Toolshed: Previewing the 2017 MLB Draft

Twins have options with top pick; what about two-way players?

High-schooler Hunter Greene looks headed to become a top-three pick, whether at pitcher or shortstop. (Sarah Sachs/MLB Photos via Getty Images)

By Sam Dykstra / MiLB.com | June 9, 2017 12:15 PM ET

Careers will be made next week. Quite literally.

The Major League Baseball First-Year Player Draft begins Monday with the first two rounds as well as Competitive Balance rounds A and B. Rounds 3-10 follow Tuesday; 11-40 are Wednesday.

Over those three days, 1,215 names will be called as official 2017 Draft picks. Some will eventually sign and debut in the Minor Leagues. A few will even attain their dream of becoming a Major Leaguer. It's an arduous journey, of course, but the first step happens next week.

This edition of Toolshed offers some names and storylines to follow in next week's Draft.

Who goes first?

Due to their 59-103 record in 2016, the Twins have the first pick in this year's Draft, while the Reds, Padres, Rays and Braves round out the top five. 

This isn't like the NBA, NFL or even NHL in recent years. There's no consensus No. 1 overall pick in this Draft, a common theme in this sport in recent memory, save for 2009 and 2010 when the world knew the Nationals were taking Stephen Strasburg and Bryce Harper, respectively, with the first pick. That makes for a lot of intrigue heading into Monday. Even if there isn't a consensus No. 1 pick ahead of time, that selection often defines how individual Drafts are remembered. 

California high-school right-hander/shortstop Hunter Greene is regarded by most as the top overall talent in this year's Draft, including the folks at MLB Pipeline. It's important to note, though, that the top overall talent doesn't necessarily equate to the first overall pick. Jay Groome was No. 1 in MLB.com's rankings last year and fell to the Red Sox at No. 12 due to signability and makeup concerns. Indeed, Greene would make history if selected first -- he'd become the first high-school right-handed pitcher taken in that spot. (More on his positional duality below.) The Twins are reportedly bringing him in for an individual workout Friday, so this possibility very much remains on the table.

However, it's Vanderbilt right-hander Kyle Wright who appears in most mock drafts as the player who will hear his name first. The 21-year-old has a plus fastball and three above-average pitches in his curve, slider and changeup. He's posted a 2.98 ERA with 113 strikeouts and 28 walks in 96 2/3 innings for the Commodores and looks set to become the next well-regarded pitcher to come out of that Vandy pipeline.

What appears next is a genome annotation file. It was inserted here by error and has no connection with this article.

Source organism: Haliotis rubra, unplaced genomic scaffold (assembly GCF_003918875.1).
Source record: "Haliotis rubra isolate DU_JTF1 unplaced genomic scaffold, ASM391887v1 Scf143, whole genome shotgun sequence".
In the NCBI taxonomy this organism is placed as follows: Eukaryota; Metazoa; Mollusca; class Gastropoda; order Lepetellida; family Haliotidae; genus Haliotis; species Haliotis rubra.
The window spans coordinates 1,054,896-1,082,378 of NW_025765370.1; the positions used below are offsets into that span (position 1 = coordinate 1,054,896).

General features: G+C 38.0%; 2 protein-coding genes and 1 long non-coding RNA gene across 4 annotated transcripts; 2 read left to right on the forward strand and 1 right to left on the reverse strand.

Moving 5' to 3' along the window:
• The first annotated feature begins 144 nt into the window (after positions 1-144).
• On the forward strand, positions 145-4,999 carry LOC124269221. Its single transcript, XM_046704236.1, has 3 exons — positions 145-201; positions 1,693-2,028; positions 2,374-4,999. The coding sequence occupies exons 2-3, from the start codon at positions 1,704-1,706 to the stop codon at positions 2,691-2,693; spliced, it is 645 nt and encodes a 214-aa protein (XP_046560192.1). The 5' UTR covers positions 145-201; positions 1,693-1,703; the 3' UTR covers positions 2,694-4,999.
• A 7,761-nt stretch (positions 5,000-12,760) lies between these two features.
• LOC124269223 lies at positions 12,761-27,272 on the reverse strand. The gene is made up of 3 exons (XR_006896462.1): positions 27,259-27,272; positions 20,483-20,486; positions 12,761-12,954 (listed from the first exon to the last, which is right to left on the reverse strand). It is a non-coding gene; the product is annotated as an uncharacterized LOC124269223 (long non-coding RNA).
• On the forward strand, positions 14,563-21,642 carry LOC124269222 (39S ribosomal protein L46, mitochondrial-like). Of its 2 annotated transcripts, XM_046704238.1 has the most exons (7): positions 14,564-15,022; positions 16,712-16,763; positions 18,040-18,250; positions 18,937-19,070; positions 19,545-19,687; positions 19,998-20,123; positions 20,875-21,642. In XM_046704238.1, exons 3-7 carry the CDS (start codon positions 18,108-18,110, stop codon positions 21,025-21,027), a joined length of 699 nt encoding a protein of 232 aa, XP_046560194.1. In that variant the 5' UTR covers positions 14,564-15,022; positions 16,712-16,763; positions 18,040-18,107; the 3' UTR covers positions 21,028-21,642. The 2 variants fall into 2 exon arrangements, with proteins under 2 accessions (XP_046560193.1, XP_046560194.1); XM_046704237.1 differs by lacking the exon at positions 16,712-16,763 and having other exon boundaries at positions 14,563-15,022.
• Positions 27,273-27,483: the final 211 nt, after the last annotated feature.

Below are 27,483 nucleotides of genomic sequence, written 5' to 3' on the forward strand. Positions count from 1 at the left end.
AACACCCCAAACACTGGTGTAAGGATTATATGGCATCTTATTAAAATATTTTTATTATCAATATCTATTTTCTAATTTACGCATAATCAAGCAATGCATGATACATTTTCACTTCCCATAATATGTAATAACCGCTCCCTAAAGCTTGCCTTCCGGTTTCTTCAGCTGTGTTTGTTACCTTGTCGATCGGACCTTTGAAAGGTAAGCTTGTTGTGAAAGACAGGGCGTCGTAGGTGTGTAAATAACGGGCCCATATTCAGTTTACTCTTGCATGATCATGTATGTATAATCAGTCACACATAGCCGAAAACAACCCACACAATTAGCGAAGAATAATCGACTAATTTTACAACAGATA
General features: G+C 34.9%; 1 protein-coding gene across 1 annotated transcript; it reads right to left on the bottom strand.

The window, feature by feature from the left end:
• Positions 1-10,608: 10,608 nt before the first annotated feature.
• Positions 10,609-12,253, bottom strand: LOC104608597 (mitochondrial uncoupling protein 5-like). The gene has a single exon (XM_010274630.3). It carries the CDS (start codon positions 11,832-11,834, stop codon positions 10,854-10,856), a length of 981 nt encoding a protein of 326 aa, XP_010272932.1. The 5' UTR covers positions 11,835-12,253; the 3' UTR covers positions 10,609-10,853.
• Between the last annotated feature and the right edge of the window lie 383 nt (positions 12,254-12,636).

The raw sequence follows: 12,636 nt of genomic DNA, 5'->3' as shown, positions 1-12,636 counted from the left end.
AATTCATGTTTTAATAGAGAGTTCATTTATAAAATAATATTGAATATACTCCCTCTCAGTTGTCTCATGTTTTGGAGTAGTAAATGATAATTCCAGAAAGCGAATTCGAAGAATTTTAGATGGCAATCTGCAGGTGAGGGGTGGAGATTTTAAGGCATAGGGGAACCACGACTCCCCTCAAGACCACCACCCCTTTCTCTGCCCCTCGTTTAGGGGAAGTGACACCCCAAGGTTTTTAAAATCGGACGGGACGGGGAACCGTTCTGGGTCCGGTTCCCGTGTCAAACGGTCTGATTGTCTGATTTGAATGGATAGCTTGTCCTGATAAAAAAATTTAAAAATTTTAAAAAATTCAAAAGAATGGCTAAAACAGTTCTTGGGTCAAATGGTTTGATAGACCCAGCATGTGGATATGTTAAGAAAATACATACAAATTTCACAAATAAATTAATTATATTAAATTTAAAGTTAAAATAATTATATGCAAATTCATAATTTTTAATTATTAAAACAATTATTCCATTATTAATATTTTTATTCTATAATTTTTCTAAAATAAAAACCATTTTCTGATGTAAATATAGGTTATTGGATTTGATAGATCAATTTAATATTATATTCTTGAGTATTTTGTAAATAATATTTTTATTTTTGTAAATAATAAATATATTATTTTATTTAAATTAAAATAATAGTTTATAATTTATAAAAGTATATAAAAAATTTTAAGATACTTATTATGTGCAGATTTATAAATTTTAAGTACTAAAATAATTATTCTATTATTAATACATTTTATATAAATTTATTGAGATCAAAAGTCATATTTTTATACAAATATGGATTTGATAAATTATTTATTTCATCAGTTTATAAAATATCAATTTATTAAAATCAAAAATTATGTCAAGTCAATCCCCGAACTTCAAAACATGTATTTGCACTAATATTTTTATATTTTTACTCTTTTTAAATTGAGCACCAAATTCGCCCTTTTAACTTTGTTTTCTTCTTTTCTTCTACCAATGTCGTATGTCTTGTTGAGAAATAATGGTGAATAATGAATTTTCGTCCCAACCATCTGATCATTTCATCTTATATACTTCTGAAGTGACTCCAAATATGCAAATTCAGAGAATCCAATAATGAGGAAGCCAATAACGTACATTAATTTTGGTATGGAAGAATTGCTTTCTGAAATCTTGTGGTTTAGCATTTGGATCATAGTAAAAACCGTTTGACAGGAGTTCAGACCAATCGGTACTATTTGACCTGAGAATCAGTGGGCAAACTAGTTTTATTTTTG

Don't sleep on Louisville left-hander/first baseman Brendan McKay, who has plus tools at the plate and on the mound. MLB.com's No. 4 prospect Mackenzie Gore, another option as a high-school left-hander out of North Carolina, boasts a plus fastball and curve and above-average grades on his slider and changeup. 

With the Twins holding the largest bonus pool at a little more than $14.1 million, they can afford to aim for the stars at first overall or go safe with a more signable player, hoping to use some of the savings for tougher signs in the later rounds. It may take until commissioner Rob Manfred reads the name off the card for the world to find out who joins the same illustrious club as Alex Rodriguez, Ken Griffey Jr. and Chipper Jones.

Two-way players?

Pay attention to what position Manfred announces when he reads the selections of Greene and McKay, whenever that is. 

There's little doubt that both Greene and McKay could go as either pitchers or position players. For Greene, it's a little more clear that he'd be best on the mound. His fastball can hit triple digits, and clubs aren't likely to let that type of arm stay at shortstop. That said, MLB Pipeline gave Greene an above-average grade for his power tool at the plate and average 50s for his hitting, running and fielding. Taken together, those would make a solid prospect at a premium position, and it's possible, though unlikely, that teams would be willing to give him a look this summer at short -- thus saving his arm as well -- before determining his long-term future over the offseason. The Red Sox did this with Casey Kelly, who played short in 2008 and 2009 before moving full-time to the organization's preferred spot on the mound.